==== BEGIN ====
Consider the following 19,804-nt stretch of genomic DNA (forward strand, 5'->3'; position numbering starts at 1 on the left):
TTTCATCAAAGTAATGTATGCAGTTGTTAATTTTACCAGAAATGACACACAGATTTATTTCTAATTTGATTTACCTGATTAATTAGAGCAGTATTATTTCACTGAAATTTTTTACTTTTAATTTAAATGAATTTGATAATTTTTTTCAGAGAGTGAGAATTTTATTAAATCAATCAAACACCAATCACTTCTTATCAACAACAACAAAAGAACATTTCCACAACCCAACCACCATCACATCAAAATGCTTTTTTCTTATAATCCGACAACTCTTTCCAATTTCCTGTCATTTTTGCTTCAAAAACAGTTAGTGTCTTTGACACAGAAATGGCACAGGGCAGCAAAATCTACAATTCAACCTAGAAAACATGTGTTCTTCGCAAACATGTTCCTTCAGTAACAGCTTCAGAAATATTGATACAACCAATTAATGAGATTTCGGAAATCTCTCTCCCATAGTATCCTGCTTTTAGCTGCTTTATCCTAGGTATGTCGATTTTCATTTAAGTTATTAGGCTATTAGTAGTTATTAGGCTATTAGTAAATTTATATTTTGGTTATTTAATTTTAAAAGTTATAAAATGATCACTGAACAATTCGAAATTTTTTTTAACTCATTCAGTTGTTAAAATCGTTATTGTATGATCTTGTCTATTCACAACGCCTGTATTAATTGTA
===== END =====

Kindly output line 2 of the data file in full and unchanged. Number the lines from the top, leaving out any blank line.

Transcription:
TTTCATCAAAGTAATGTATGCAGTTGTTAATTTTACCAGAAATGACACACAGATTTATTTCTAATTTGATTTACCTGATTAATTAGAGCAGTATTATTTCACTGAAATTTTTTACTTTTAATTTAAATGAATTTGATAATTTTTTTCAGAGAGTGAGAATTTTATTAAATCAATCAAACACCAATCACTTCTTATCAACAACAACAAAAGAACATTTCCACAACCCAACCACCATCACATCAAAATGCTTTTTTCTTATAATCCGACAACTCTTTCCAATTTCCTGTCATTTTTGCTTCAAAAACAGTTAGTGTCTTTGACACAGAAATGGCACAGGGCAGCAAAATCTACAATTCAACCTAGAAAACATGTGTTCTTCGCAAACATGTTCCTTCAGTAACAGCTTCAGAAATATTGATACAACCAATTAATGAGATTTCGGAAATCTCTCTCCCATAGTATCCTGCTTTTAGCTGCTTTATCCTAGGTATGTCGATTTTCATTTAAGTTATTAGGCTATTAGTAGTTATTAGGCTATTAGTAAATTTATATTTTGGTTATTTAATTTTAAAAGTTATAAAATGATCACTGAACAATTCGAAATTTTTTTTAACTCATTCAGTTGTTAAAATCGTTATTGTATGATCTTGTCTATTCACAACGCCTGTATTAATTGTA